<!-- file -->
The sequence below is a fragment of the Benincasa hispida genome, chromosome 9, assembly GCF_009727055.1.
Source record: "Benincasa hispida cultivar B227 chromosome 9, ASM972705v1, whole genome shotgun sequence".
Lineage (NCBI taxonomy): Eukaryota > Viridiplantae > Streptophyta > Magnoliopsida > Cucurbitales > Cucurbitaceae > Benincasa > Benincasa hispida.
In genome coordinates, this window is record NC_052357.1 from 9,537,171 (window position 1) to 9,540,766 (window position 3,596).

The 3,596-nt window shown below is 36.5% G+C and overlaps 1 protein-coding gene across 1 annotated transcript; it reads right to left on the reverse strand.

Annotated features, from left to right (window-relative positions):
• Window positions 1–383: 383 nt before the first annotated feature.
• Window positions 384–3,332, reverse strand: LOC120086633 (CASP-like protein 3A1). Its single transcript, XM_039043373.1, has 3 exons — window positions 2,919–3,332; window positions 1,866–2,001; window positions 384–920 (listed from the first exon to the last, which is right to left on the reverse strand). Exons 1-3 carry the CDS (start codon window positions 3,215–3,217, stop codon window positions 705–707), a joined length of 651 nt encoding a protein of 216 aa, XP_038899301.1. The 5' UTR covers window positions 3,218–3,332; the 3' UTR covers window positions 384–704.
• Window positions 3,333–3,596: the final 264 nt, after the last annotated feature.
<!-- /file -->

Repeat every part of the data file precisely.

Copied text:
The sequence below is a fragment of the Benincasa hispida genome, chromosome 9, assembly GCF_009727055.1.
Source record: "Benincasa hispida cultivar B227 chromosome 9, ASM972705v1, whole genome shotgun sequence".
Lineage (NCBI taxonomy): Eukaryota > Viridiplantae > Streptophyta > Magnoliopsida > Cucurbitales > Cucurbitaceae > Benincasa > Benincasa hispida.
In genome coordinates, this window is record NC_052357.1 from 9,537,171 (window position 1) to 9,540,766 (window position 3,596).

The 3,596-nt window shown below is 36.5% G+C and overlaps 1 protein-coding gene across 1 annotated transcript; it reads right to left on the reverse strand.

Annotated features, from left to right (window-relative positions):
• Window positions 1–383: 383 nt before the first annotated feature.
• Window positions 384–3,332, reverse strand: LOC120086633 (CASP-like protein 3A1). Its single transcript, XM_039043373.1, has 3 exons — window positions 2,919–3,332; window positions 1,866–2,001; window positions 384–920 (listed from the first exon to the last, which is right to left on the reverse strand). Exons 1-3 carry the CDS (start codon window positions 3,215–3,217, stop codon window positions 705–707), a joined length of 651 nt encoding a protein of 216 aa, XP_038899301.1. The 5' UTR covers window positions 3,218–3,332; the 3' UTR covers window positions 384–704.
• Window positions 3,333–3,596: the final 264 nt, after the last annotated feature.